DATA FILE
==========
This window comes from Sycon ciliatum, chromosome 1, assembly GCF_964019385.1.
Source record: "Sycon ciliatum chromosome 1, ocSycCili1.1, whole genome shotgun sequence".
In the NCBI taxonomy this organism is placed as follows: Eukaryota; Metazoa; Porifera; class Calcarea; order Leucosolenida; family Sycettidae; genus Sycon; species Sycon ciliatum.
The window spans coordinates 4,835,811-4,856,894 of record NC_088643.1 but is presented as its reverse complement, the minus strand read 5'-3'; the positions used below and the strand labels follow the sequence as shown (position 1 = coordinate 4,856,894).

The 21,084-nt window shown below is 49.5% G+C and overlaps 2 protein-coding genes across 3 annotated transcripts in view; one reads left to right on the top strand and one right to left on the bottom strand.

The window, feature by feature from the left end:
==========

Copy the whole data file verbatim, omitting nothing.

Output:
This window comes from Sycon ciliatum, chromosome 1, assembly GCF_964019385.1.
Source record: "Sycon ciliatum chromosome 1, ocSycCili1.1, whole genome shotgun sequence".
In the NCBI taxonomy this organism is placed as follows: Eukaryota; Metazoa; Porifera; class Calcarea; order Leucosolenida; family Sycettidae; genus Sycon; species Sycon ciliatum.
The window spans coordinates 4,835,811-4,856,894 of record NC_088643.1 but is presented as its reverse complement, the minus strand read 5'-3'; the positions used below and the strand labels follow the sequence as shown (position 1 = coordinate 4,856,894).

The 21,084-nt window shown below is 49.5% G+C and overlaps 2 protein-coding genes across 3 annotated transcripts in view; one reads left to right on the top strand and one right to left on the bottom strand.

The window, feature by feature from the left end: